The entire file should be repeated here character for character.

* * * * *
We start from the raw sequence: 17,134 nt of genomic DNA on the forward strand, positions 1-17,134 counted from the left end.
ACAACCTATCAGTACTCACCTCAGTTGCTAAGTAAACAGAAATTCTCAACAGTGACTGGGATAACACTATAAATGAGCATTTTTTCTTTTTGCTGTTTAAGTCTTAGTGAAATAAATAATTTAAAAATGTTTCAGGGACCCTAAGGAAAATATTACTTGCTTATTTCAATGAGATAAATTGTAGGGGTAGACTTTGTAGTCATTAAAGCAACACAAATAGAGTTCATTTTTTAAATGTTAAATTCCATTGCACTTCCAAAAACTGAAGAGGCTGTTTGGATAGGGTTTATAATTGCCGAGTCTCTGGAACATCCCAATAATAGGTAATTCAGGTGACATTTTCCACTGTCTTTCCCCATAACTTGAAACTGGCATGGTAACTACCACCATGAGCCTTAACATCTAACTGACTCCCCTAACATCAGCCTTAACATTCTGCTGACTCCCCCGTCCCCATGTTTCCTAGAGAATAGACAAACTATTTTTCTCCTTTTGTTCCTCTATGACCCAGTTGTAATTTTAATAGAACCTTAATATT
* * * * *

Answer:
We start from the raw sequence: 17,134 nt of genomic DNA on the forward strand, positions 1-17,134 counted from the left end.
ACAACCTATCAGTACTCACCTCAGTTGCTAAGTAAACAGAAATTCTCAACAGTGACTGGGATAACACTATAAATGAGCATTTTTTCTTTTTGCTGTTTAAGTCTTAGTGAAATAAATAATTTAAAAATGTTTCAGGGACCCTAAGGAAAATATTACTTGCTTATTTCAATGAGATAAATTGTAGGGGTAGACTTTGTAGTCATTAAAGCAACACAAATAGAGTTCATTTTTTAAATGTTAAATTCCATTGCACTTCCAAAAACTGAAGAGGCTGTTTGGATAGGGTTTATAATTGCCGAGTCTCTGGAACATCCCAATAATAGGTAATTCAGGTGACATTTTCCACTGTCTTTCCCCATAACTTGAAACTGGCATGGTAACTACCACCATGAGCCTTAACATCTAACTGACTCCCCTAACATCAGCCTTAACATTCTGCTGACTCCCCCGTCCCCATGTTTCCTAGAGAATAGACAAACTATTTTTCTCCTTTTGTTCCTCTATGACCCAGTTGTAATTTTAATAGAACCTTAATATT